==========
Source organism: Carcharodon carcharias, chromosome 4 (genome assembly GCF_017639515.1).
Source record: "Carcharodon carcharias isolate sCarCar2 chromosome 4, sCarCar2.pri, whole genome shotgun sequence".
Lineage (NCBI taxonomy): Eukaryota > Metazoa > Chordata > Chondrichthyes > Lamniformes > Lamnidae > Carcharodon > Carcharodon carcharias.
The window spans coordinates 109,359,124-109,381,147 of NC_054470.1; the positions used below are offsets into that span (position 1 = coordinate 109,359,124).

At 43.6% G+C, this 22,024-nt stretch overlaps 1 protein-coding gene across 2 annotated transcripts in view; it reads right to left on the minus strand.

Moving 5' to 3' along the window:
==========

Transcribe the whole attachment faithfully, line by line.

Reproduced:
Source organism: Carcharodon carcharias, chromosome 4 (genome assembly GCF_017639515.1).
Source record: "Carcharodon carcharias isolate sCarCar2 chromosome 4, sCarCar2.pri, whole genome shotgun sequence".
Lineage (NCBI taxonomy): Eukaryota > Metazoa > Chordata > Chondrichthyes > Lamniformes > Lamnidae > Carcharodon > Carcharodon carcharias.
The window spans coordinates 109,359,124-109,381,147 of NC_054470.1; the positions used below are offsets into that span (position 1 = coordinate 109,359,124).

At 43.6% G+C, this 22,024-nt stretch overlaps 1 protein-coding gene across 2 annotated transcripts in view; it reads right to left on the minus strand.

Moving 5' to 3' along the window: